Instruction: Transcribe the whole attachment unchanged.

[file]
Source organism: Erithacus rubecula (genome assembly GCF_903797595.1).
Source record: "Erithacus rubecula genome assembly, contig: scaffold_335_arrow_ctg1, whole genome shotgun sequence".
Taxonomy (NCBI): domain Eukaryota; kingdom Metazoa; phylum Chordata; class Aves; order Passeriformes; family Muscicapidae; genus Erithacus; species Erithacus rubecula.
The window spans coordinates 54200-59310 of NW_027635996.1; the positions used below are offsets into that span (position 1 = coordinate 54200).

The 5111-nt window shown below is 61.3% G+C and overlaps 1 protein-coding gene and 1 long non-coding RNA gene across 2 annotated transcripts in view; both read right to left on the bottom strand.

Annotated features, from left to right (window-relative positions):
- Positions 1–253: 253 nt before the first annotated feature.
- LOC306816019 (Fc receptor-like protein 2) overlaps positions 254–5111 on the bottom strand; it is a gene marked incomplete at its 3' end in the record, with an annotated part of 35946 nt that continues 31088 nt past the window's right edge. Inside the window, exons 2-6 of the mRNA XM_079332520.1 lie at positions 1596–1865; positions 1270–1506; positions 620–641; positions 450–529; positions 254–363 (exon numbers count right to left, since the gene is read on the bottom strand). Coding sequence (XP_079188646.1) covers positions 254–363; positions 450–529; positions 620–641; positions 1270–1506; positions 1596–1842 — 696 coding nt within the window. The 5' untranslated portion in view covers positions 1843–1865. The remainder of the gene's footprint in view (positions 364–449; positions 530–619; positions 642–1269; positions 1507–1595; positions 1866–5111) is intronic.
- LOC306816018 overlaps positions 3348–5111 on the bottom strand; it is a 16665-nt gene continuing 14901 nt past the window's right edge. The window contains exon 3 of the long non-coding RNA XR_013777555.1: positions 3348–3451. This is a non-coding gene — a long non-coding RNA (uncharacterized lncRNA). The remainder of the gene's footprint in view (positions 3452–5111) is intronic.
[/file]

Source organism: Erithacus rubecula (genome assembly GCF_903797595.1).
Source record: "Erithacus rubecula genome assembly, contig: scaffold_335_arrow_ctg1, whole genome shotgun sequence".
Taxonomy (NCBI): domain Eukaryota; kingdom Metazoa; phylum Chordata; class Aves; order Passeriformes; family Muscicapidae; genus Erithacus; species Erithacus rubecula.
The window spans coordinates 54200-59310 of NW_027635996.1; the positions used below are offsets into that span (position 1 = coordinate 54200).

The 5111-nt window shown below is 61.3% G+C and overlaps 1 protein-coding gene and 1 long non-coding RNA gene across 2 annotated transcripts in view; both read right to left on the bottom strand.

Annotated features, from left to right (window-relative positions):
- Positions 1–253: 253 nt before the first annotated feature.
- LOC306816019 (Fc receptor-like protein 2) overlaps positions 254–5111 on the bottom strand; it is a gene marked incomplete at its 3' end in the record, with an annotated part of 35946 nt that continues 31088 nt past the window's right edge. Inside the window, exons 2-6 of the mRNA XM_079332520.1 lie at positions 1596–1865; positions 1270–1506; positions 620–641; positions 450–529; positions 254–363 (exon numbers count right to left, since the gene is read on the bottom strand). Coding sequence (XP_079188646.1) covers positions 254–363; positions 450–529; positions 620–641; positions 1270–1506; positions 1596–1842 — 696 coding nt within the window. The 5' untranslated portion in view covers positions 1843–1865. The remainder of the gene's footprint in view (positions 364–449; positions 530–619; positions 642–1269; positions 1507–1595; positions 1866–5111) is intronic.
- LOC306816018 overlaps positions 3348–5111 on the bottom strand; it is a 16665-nt gene continuing 14901 nt past the window's right edge. The window contains exon 3 of the long non-coding RNA XR_013777555.1: positions 3348–3451. This is a non-coding gene — a long non-coding RNA (uncharacterized lncRNA). The remainder of the gene's footprint in view (positions 3452–5111) is intronic.